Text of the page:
"What can be said without dispute is that the present editors have done an excellent job in presenting the available material. Their book can be highly recommended to physicists in each of the two parallel branches of the mental universe!"—Peter J. Bussey, Contemporary Physics

"This book will be very useful for historians as well any philosophers working on the development of interpretations of quantum theory."—K.-E. Hellwig, Zentralblatt MATH

"[T]he book is a mandatory read for anyone interested in the history of the philosophy of quantum mechanics. The editors have skillfully grouped the material according to both chronological order and topical concern, and have added a fair amount of useful annotation, assisting the reader without being overly intrusive. Short but expertly written introductions provide necessary context on the biographical and conceptual dimensions. The book is also a fascinating and rewarding read."—Tilman Sauer, British Journal for the History of Science

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Product Details

  • ISBN-13: 9781400842742
  • Publisher: Princeton University Press
  • Publication date: 5/20/2012
  • Sold by: Barnes & Noble
  • Format: eBook
  • Edition description: Core Textbook
  • Pages: 392
  • File size: 17 MB
  • Note: This product may take a few minutes to download.

Meet the Author

Jeffrey A. Barrett is professor of logic and philosophy of science at the University of California, Irvine. Peter Byrne is an award-winning investigative reporter and science writer.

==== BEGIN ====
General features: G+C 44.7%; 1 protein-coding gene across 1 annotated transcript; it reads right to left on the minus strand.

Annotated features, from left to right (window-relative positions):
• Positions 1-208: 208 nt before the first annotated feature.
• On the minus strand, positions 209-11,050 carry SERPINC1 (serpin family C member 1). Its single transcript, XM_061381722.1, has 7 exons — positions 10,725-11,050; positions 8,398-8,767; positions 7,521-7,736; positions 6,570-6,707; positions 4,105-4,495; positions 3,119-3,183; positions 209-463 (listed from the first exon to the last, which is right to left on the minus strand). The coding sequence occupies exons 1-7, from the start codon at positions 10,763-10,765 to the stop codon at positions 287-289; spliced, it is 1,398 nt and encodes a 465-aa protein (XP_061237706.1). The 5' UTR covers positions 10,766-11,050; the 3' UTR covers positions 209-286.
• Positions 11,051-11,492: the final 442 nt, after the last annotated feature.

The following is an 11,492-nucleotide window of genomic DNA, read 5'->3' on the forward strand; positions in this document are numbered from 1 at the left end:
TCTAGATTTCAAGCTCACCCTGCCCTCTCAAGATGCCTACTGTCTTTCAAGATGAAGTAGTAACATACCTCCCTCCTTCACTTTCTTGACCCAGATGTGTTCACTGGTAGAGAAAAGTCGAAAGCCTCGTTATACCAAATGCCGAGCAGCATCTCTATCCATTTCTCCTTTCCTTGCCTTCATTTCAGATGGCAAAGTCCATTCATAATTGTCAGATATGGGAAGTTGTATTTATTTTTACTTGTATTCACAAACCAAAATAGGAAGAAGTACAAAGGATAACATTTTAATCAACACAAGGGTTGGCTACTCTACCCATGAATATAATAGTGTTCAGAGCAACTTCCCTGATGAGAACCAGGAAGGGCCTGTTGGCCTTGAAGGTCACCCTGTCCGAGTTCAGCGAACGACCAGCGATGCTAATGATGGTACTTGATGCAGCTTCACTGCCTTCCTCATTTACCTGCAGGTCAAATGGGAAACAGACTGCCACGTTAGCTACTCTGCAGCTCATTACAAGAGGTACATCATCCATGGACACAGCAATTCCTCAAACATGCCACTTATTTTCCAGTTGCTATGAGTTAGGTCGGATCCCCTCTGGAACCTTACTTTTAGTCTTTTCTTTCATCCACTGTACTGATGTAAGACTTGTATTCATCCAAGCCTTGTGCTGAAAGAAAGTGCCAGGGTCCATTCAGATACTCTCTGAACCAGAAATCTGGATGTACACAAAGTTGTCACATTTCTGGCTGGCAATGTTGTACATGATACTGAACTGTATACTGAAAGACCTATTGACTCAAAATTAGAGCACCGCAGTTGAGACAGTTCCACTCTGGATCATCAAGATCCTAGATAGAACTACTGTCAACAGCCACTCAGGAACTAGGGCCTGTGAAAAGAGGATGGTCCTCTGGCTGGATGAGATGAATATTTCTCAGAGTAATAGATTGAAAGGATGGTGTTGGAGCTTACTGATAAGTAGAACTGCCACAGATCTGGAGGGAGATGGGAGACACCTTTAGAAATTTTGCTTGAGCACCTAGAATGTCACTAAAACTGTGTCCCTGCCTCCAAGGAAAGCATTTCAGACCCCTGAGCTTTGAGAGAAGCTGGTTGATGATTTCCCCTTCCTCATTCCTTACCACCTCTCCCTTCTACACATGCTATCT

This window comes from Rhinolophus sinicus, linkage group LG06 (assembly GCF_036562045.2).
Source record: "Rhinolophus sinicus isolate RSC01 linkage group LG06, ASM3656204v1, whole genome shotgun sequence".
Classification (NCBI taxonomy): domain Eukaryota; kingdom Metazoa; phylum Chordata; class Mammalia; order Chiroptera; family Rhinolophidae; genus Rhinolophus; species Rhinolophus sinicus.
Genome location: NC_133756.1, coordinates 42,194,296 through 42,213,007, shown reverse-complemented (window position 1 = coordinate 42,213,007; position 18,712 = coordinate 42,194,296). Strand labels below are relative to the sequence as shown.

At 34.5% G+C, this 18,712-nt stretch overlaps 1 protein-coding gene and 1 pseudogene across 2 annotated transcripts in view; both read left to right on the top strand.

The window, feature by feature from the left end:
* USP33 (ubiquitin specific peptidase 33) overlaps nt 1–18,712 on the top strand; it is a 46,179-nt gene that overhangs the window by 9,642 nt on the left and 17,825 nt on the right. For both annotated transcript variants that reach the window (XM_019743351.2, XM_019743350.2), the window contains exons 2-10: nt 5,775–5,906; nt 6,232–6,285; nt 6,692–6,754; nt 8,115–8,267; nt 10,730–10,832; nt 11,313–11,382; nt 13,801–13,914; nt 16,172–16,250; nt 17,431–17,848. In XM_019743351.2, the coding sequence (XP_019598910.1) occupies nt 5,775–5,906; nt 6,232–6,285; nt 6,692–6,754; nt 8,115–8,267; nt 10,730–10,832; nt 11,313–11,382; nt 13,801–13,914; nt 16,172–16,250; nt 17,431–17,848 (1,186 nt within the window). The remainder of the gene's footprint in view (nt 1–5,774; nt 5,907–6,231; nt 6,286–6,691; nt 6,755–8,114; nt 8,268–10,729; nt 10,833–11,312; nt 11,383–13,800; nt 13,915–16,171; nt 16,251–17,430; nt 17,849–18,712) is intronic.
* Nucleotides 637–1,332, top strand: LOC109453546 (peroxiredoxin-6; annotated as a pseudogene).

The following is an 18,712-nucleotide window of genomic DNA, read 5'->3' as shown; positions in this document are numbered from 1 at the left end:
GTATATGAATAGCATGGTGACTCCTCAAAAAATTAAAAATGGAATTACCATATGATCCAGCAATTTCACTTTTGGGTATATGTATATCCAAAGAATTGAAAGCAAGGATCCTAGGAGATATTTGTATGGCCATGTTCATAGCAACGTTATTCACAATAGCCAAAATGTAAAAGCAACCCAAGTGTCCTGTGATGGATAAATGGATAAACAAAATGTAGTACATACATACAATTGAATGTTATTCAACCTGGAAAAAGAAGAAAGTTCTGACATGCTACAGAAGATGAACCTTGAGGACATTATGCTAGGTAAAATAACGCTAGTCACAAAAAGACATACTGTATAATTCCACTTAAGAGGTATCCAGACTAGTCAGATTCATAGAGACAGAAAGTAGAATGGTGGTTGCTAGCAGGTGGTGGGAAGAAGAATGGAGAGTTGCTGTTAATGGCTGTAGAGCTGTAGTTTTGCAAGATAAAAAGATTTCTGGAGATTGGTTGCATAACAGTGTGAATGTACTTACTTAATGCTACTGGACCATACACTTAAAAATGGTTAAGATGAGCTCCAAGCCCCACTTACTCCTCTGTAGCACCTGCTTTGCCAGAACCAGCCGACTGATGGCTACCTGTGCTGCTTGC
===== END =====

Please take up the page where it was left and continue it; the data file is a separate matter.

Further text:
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Table of Contents

PREFACE xi

PART I INTRODUCTION 1

CHAPTER 1: General Introduction 3
Everett and His Project 3
Everett’s Target: The Measurement Problem 5

CHAPTER 2: Biographical Introduction 9
Basement Treasure 9
Life of Everett: The Short Story 10
Origins of the Theory 11
To Split or Not To Split 17
Operations Research 19
The Theory Matures 21

CHAPTER 3: Conceptual Introduction 26
The Quantum Measurement Problem 27
Everett’s Proposed Resolution 34
Interpretations of Everett 37
On the Faithful Interpretation of Everett 50

PART II THE EVOLUTION OF THE THESIS 55

CHAPTER 4: Minipaper: Objective versus Subjective Probability (1955) 57

CHAPTER 5: Minipaper: Quantitative Measure of Correlation (1955) 61
CHAPTER 6: Minipaper: Probability in Wave Mechanics (1955) 64
CHAPTER 7: Correspondence: Wheeler to Everett (1955) 71

CHAPTER 8: Long Thesis: Theory of the Universal Wave Function (1956) 72
Introduction 72
Probability, Information, and Correlation 80
Quantum Mechanics 95
Observation 117
Supplementary Topics 133
Discussion 151
Appendix I 159
Appendix II: Remarks on the Role of Theoretical Physics 168

CHAPTER 9: Short Thesis: "Relative State" Formulation of Quantum Mechanics (1957) 173